PLoS ONE 01/2013; 8(12):e85080. · 3.73 Impact Factor
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    ABSTRACT: Schistosoma japonicum has a complex lifecycle and exhibits dramatic changes in its biology and morphology at different developmental stages. The schistosomulum and adult worm are two stages of this complex lifecycle and differentially expressed proteins in these two stages should be important for survival, development, and reproduction of the parasites. In this study, soluble and hydrophobic proteins were extracted from eggs, cercariae, schistosomula (8 d and 19 d), and male and female adult worms (42 d) of Schistosoma japonicum, and separated by two-dimensional (2D) gel electrophoresis. A total of 1376±52, 928±61, 1465±41, 1230±30, 904±34, and 1080±26 soluble proteins and 1437±44, 845±53, 986±22, 1145±35, 1066±39, and 1123±45 hydrophobic proteins were separated from eggs, cercariae, schistosomula (8 d and 19 d), and male and female adult worms (42 d), respectively. There were 65±14, 27±7, 37 ±17 and 48±9 soluble protein spots only present in schistosomula (8 days and/or 19 days) and adult schistosomes (male and/or female). We successfully identified 22 spots from schistosomula and 11 spots from adult schistosomes by mass spectrometry. Quantitative real-time RT-PCR was used to examine six differentially expressed proteins at the transcription level. These proteins only found in schistosomula or adults stage by the proteomics analysis were highly expressed in the corresponding stage at mRNA level. Bioinformatics analysis showed that the differentially expressed proteins from schistosomula were mainly involved in cellular metabolic processes, stress response and developmental process. Differentially expressed proteins from adult schistosomes were involved with gene expression and protein metabolism processes. The results of this study might provide new insights to stimulate further exploration of the mechanism of growth and development in schistosomes and help identify candidate molecules for developing new vaccines or drugs.
    Acta tropica 12/2012; · 2.79 Impact Factor
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    ABSTRACT: Protein phosphorylation is an important posttranslational modification in many organisms that regulates numerous cellular processes. However, it remains poorly characterized in schistosomes, causative agent of schistosomiasis in human and related animals. In the present study, we characterized phosphorylated proteins in different stages and sex of Schistosoma japonicum (S. japonicum) including schistosomula (14 d), adult females (35 d) and adult males (35 d) by a titanium dioxide (TiO(2)) based phosphoproteomic method. A total of 180 phosphopeptides were identified in 148 proteins. Our further studies revealed that heat shock protein 90 (Hsp90), one of phosphoproteins co-detected in the different stage and sex of schistosomes, may play an important roles in the regulation of schistosome development by directly or indirectly interacting with other co-detected signal molecules. Additionally, some phosphoproteins were shown to be detected in a gender specific manner and the expressions of these proteins were further validated either by immunohistochemistry or by real time RT-PCR at transcript levels between male and female schistosomes. In summary, these findings as well as the providing of an inventory of phosphoproteins are expected to provide new insights in schistosome development and sexual maturation, and then may result in the development of novel interventions against schistosomiasis.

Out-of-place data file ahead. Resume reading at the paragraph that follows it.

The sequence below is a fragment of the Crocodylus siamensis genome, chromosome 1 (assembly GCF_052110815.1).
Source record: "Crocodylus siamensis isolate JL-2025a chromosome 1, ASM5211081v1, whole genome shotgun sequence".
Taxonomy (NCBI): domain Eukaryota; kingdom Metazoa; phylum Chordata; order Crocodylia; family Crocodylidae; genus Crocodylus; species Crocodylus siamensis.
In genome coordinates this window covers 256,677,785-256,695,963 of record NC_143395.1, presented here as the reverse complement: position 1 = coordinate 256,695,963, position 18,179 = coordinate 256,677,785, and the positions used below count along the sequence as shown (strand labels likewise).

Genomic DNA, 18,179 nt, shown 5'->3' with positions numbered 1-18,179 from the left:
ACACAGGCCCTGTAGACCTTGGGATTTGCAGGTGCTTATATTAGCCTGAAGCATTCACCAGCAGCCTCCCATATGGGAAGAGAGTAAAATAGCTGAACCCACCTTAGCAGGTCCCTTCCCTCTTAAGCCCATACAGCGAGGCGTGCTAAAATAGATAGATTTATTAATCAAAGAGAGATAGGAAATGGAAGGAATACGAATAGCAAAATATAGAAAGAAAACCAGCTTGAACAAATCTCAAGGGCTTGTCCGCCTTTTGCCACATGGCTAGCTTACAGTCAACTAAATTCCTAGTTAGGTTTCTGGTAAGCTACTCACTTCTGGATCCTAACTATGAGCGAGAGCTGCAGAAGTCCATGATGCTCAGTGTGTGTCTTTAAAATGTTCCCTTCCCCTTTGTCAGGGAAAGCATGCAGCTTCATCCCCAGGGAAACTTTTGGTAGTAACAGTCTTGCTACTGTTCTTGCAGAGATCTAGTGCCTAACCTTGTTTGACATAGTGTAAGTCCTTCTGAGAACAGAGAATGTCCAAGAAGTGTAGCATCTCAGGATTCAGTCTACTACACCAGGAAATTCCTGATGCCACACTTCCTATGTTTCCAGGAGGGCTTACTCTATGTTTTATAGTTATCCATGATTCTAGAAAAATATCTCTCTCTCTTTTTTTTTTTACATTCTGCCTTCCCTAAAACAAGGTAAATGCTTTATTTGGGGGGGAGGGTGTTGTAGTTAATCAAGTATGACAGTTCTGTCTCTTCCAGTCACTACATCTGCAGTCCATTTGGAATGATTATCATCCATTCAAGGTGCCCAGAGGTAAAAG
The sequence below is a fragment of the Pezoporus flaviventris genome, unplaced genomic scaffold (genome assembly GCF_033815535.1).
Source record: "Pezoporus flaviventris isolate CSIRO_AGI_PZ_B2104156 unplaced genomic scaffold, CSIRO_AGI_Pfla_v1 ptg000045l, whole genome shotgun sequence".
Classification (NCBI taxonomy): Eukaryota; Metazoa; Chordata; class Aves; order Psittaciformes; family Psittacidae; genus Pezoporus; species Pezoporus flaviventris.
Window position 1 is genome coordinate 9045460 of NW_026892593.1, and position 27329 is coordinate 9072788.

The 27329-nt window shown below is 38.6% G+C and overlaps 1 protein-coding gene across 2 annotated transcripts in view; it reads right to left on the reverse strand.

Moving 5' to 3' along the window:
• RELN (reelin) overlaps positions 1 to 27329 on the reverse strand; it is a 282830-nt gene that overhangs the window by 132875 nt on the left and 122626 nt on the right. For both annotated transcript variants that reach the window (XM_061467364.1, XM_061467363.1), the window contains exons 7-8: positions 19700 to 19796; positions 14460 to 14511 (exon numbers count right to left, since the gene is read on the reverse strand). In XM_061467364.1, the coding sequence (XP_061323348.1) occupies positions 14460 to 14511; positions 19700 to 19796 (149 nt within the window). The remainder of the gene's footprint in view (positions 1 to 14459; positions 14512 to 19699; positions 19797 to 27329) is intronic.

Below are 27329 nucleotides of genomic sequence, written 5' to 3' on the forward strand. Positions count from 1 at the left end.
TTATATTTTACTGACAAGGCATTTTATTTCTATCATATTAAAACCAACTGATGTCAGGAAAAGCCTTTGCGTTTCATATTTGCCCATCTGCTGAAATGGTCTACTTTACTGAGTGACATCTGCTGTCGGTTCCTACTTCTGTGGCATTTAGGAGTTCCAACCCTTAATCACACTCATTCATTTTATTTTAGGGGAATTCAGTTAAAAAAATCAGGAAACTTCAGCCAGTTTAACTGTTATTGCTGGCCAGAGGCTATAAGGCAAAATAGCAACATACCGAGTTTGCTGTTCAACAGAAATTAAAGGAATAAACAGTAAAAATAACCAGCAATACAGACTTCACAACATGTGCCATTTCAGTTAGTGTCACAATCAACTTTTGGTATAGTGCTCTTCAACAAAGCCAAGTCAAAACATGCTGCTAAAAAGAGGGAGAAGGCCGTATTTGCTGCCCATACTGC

Journal of Proteome Research 12/2012; · 5.06 Impact Factor
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    ABSTRACT: Apoptosis is an important aspect of a number of biological processes, from embryogenesis to the stress-injury response. It plays a central role in balancing cell proliferation and tissue remodeling activity in many organisms. In the present study, apoptosis in 14days post infection schistosomula was evaluated using TUNEL (terminal deoxynucleotidyl transferase-mediated dUTP nick-end labeling) assays and DAPI staining. Additionally, flow cytometry using the Annexin V-FITC/propidium iodide (PI) (Annexin V/PI) assay confirmed the percentage of early apoptotic, late apoptotic, and necrotic cells in 14 and 23days post infection worms. Conserved Domain Database (CDD) BLAST analysis and alignment analysis of known schistosome proteins demonstrated the feasibility of detecting the activity of Caspase-3 and -7 using the Caspase3/7 Glo analysis assay. Analysis of Caspase-3 and -7 activity in schistosome demonstrated that both caspases were active in each developmental stage of S. japonicum, but was highest in the 14days post infection schistosomula. Additionally, the caspase peptide inhibitor (Z-VAD-FMK) inhibited the Caspase-3/7 activity at all developmental stages examined. Therefore, we hypothesized that two main signaling pathways are involved in apoptosis in S. japonicum, the caspase cascade and the mitochondrial-initiated pathway. We have constructed a model of these two pathways, including how they may interact and their biological outcomes. qRT-PCR analyses of the gene expression profiles of apoptosis-related genes supported our hypothesis of the relationship between the apoptotic pathway and parasite development. The data presented here demonstrates that apoptosis is an important biological process for the survival and development of the schistosome, and identifies potential novel therapeutic targets.